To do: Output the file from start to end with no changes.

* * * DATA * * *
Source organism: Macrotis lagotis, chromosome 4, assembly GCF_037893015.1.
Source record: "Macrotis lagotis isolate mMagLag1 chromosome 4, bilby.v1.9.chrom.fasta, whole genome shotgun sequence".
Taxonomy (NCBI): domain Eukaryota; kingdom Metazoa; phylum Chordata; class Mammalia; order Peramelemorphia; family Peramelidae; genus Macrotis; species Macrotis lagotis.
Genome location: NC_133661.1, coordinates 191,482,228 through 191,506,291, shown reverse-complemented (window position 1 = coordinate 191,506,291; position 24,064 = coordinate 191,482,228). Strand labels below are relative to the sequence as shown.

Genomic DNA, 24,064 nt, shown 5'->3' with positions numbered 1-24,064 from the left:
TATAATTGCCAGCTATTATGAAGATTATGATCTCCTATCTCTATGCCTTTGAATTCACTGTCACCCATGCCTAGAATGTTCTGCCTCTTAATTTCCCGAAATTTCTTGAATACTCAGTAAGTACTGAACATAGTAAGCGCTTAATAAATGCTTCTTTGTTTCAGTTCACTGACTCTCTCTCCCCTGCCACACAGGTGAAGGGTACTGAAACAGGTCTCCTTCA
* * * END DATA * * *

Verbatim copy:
Source organism: Macrotis lagotis, chromosome 4, assembly GCF_037893015.1.
Source record: "Macrotis lagotis isolate mMagLag1 chromosome 4, bilby.v1.9.chrom.fasta, whole genome shotgun sequence".
Taxonomy (NCBI): domain Eukaryota; kingdom Metazoa; phylum Chordata; class Mammalia; order Peramelemorphia; family Peramelidae; genus Macrotis; species Macrotis lagotis.
Genome location: NC_133661.1, coordinates 191,482,228 through 191,506,291, shown reverse-complemented (window position 1 = coordinate 191,506,291; position 24,064 = coordinate 191,482,228). Strand labels below are relative to the sequence as shown.

Genomic DNA, 24,064 nt, shown 5'->3' with positions numbered 1-24,064 from the left:
TATAATTGCCAGCTATTATGAAGATTATGATCTCCTATCTCTATGCCTTTGAATTCACTGTCACCCATGCCTAGAATGTTCTGCCTCTTAATTTCCCGAAATTTCTTGAATACTCAGTAAGTACTGAACATAGTAAGCGCTTAATAAATGCTTCTTTGTTTCAGTTCACTGACTCTCTCTCCCCTGCCACACAGGTGAAGGGTACTGAAACAGGTCTCCTTCA